- NAT Type 1: also known as Open NAT, it indicates that the PS5 or PS4 is fully open to the outbound and inbound traffic, so it has the least chance to experience any disconnects in this mode (usually achieved through DMZ – you can also directly connect the console to the modem and assign it an IP address).
- NAT Type 2: known as Moderate NAT, it correctly points the inbound traffic to the console, so it poses minimal security risks (achieved through UPnP or Port Forwarding).
- NAT Type 3: this is the Strict NAT which may not accept the incoming traffic properly, so it can cause problems with some games (and you may not be able to connect to some users over the Internet).
To view the NAT type on a Microsoft XBox (X / S), you need to go to Settings, General, Network settings and, under Current Network Status (on the right side of the UI), you should be able to see the NAT Type which can be:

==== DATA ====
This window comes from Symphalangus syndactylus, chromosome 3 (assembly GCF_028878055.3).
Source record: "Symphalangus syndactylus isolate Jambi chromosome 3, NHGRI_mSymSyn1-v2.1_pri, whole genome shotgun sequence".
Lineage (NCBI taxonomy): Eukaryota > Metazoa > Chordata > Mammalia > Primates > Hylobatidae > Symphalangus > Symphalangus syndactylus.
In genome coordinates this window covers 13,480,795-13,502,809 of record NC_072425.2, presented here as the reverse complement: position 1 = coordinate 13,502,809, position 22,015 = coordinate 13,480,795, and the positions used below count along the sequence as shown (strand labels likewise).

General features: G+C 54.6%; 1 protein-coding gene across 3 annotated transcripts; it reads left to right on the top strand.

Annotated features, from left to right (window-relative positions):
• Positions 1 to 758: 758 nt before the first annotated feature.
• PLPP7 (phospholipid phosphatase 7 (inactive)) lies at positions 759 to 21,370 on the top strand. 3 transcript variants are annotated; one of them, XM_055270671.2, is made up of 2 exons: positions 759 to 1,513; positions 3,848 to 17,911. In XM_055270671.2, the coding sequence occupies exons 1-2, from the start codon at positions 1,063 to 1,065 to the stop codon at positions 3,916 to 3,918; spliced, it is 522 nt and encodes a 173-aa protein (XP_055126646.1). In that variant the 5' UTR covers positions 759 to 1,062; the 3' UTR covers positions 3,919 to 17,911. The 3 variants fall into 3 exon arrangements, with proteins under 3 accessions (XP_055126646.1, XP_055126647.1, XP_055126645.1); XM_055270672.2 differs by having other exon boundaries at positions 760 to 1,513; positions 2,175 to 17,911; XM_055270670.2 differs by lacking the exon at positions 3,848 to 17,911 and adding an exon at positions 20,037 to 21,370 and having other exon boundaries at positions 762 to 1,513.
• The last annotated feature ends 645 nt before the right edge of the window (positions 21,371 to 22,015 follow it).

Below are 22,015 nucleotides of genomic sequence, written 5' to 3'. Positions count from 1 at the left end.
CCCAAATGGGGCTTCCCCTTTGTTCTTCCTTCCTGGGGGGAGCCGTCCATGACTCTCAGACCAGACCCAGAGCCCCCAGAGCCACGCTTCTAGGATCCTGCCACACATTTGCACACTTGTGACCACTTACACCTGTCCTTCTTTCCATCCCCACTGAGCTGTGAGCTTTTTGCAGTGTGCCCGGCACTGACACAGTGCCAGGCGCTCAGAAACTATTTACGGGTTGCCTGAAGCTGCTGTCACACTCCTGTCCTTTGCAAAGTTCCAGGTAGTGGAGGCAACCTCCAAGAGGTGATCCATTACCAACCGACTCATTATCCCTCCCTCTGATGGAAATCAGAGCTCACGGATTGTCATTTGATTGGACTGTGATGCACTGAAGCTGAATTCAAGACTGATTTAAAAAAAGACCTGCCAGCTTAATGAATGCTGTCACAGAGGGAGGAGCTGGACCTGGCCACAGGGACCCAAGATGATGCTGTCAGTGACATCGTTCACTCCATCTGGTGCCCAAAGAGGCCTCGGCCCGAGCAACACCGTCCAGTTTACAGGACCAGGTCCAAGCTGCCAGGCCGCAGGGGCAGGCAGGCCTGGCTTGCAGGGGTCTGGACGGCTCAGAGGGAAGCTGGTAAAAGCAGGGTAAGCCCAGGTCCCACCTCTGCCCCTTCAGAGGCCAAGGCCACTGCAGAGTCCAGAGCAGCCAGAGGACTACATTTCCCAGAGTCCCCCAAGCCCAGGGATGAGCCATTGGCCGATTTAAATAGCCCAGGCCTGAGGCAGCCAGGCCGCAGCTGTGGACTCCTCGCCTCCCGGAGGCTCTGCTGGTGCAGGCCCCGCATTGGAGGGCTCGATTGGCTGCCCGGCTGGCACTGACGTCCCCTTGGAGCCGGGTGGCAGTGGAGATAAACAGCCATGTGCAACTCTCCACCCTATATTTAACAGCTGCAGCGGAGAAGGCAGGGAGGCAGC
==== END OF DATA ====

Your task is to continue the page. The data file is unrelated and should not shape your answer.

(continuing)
- Open NAT: unlike the PS5 / PS4, it doesn’t necessarily indicate that the console can connect to anyone from outside the private network, regardless of their NAT type, but that the ports are forwarded properly (you can be the host for multiplayer games).
- Moderate NAT: this NAT type is defined by Microsoft as allowing you to be the host in a multiplayer game most of the times, but it can also create problems over time and it may lead to lag – so, in a sense, it seem to be close to Type 2 on a PS4, but slightly worse (you may not be able to forward ports from some users).
- Strict NAT: Microsoft defines this NAT type as not allowing you to be the host of a multiplayer game and you may also be unable to connect to all outside users (the ports aren’t forwarded properly).
Besides these NAT Types, you may sometimes notice that your gaming console will say that it detected Double NAT. This happens when both the router and the modem act as DHCP server and to fix the Double NAT issue, all you need to do is to make sure that the router is the only DHCP server, while the modem is put in bridge mode (this situation is very common when dealing with DSL modem routers).
What are the most common methods to change the NAT types?